If the above is a viable option for 'you' I'd wire the layout as one big block like I did with my test layout ( HERE ) with some sidings where the power could be turned off. The one big block plus a siding you could use for decoder programing could be switched back and forth between DC and DCC with a single toggle switch (a second to control the programming siding between programing track or main track). If you want to run more than one DC throttle then you might have to add a few more toggle switches to do that but the layout could still be switched between DC and DCC pretty easily.

    Now you can easily run the layout as either DC or DCC. Put the DC locos on an unpowered siding while running the DCC ones or the other way around. Take your time and do decoder installs when you have the time on your older DC locos moving towards more and more of them becoming DCC. This is what I've been doing with my test track. My main layout will be only DCC since I've converted enough locos to DCC at this point that I'll be fine with that and it will encourage me to keep converting the rest.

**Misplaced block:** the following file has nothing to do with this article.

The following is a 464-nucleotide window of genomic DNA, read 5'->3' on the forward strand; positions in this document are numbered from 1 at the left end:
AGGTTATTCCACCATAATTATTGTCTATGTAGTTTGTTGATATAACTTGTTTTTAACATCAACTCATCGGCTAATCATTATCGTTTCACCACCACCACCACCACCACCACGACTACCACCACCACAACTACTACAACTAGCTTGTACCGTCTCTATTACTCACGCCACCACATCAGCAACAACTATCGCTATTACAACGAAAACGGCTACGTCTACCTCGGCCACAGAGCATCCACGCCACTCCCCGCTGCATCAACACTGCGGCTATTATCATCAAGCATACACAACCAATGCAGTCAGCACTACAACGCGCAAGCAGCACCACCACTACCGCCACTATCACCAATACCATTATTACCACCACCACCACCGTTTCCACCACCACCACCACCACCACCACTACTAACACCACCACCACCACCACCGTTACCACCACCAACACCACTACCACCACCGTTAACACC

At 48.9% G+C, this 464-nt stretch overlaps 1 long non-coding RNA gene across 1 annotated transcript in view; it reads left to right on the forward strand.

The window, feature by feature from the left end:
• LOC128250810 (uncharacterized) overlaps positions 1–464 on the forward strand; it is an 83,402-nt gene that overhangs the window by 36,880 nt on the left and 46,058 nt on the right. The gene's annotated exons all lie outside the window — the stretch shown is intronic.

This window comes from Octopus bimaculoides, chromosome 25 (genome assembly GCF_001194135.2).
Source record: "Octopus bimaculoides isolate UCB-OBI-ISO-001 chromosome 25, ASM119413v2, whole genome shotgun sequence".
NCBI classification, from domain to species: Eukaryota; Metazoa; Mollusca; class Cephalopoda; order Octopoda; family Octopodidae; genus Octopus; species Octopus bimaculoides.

You have everything you need for the DC side of the equation and with DCC++EX you could have the DCC side covered for under $70 and if you wanted to also have a dedicated train room computer to boot it would cost just a bit more or use a computer you already own. Following this route one can easily try out DCC for less than $100 and see if they like it or not.

    drums147 likes this.
  8. BigJake

    BigJake TrainBoard Member